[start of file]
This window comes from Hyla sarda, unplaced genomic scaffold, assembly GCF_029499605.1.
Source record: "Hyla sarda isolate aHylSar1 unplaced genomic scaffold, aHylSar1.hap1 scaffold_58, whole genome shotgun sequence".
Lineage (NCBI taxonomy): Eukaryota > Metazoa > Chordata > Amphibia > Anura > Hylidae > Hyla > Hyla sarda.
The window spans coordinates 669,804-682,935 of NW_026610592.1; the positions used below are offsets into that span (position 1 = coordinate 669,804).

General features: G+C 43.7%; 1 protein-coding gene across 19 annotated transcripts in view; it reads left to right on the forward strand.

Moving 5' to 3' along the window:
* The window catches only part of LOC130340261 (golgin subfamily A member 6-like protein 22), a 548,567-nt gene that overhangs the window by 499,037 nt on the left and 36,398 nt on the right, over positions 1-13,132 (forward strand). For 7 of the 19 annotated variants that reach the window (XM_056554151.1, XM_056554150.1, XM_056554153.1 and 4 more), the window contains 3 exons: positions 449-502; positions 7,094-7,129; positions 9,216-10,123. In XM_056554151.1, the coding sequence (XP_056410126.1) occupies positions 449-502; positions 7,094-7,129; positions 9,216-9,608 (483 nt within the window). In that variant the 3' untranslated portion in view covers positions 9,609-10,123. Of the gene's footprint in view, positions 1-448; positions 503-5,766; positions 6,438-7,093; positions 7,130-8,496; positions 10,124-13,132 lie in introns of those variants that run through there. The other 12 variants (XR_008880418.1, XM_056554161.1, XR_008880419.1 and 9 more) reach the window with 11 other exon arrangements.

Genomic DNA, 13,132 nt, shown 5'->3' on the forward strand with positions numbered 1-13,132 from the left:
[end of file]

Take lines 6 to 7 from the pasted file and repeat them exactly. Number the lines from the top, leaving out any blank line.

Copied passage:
Moving 5' to 3' along the window:
* The window catches only part of LOC130340261 (golgin subfamily A member 6-like protein 22), a 548,567-nt gene that overhangs the window by 499,037 nt on the left and 36,398 nt on the right, over positions 1-13,132 (forward strand). For 7 of the 19 annotated variants that reach the window (XM_056554151.1, XM_056554150.1, XM_056554153.1 and 4 more), the window contains 3 exons: positions 449-502; positions 7,094-7,129; positions 9,216-10,123. In XM_056554151.1, the coding sequence (XP_056410126.1) occupies positions 449-502; positions 7,094-7,129; positions 9,216-9,608 (483 nt within the window). In that variant the 3' untranslated portion in view covers positions 9,609-10,123. Of the gene's footprint in view, positions 1-448; positions 503-5,766; positions 6,438-7,093; positions 7,130-8,496; positions 10,124-13,132 lie in introns of those variants that run through there. The other 12 variants (XR_008880418.1, XM_056554161.1, XR_008880419.1 and 9 more) reach the window with 11 other exon arrangements.